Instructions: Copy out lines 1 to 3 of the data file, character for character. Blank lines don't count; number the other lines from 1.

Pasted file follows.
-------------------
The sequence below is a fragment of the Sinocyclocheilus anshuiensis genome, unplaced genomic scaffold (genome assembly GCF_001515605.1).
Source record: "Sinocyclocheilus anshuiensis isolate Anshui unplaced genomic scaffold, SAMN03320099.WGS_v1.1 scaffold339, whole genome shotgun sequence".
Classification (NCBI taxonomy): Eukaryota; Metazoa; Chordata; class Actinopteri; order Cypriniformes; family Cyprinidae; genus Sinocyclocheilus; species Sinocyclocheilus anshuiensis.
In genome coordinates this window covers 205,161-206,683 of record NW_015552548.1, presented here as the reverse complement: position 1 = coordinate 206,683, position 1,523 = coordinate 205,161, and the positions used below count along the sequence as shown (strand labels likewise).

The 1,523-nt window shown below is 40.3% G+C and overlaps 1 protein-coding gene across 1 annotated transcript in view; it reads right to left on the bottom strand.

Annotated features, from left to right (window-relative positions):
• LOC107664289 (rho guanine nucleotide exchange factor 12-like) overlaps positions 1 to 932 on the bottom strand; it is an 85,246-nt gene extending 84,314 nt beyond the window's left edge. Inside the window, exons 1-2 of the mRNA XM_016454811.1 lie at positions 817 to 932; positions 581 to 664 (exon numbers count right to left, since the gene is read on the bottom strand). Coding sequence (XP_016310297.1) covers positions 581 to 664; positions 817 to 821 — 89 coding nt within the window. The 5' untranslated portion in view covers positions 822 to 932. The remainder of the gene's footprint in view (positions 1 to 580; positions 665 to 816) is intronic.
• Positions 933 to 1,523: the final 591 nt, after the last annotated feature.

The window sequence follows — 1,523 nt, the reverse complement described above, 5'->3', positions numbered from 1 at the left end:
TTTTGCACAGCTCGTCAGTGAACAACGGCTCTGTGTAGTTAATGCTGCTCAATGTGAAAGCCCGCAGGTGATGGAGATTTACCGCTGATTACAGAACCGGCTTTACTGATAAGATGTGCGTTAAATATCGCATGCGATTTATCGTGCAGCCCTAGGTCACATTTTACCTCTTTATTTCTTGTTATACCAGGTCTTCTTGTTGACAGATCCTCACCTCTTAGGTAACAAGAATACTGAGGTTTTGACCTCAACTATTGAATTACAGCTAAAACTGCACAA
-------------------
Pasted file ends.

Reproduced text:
The sequence below is a fragment of the Sinocyclocheilus anshuiensis genome, unplaced genomic scaffold (genome assembly GCF_001515605.1).
Source record: "Sinocyclocheilus anshuiensis isolate Anshui unplaced genomic scaffold, SAMN03320099.WGS_v1.1 scaffold339, whole genome shotgun sequence".
Classification (NCBI taxonomy): Eukaryota; Metazoa; Chordata; class Actinopteri; order Cypriniformes; family Cyprinidae; genus Sinocyclocheilus; species Sinocyclocheilus anshuiensis.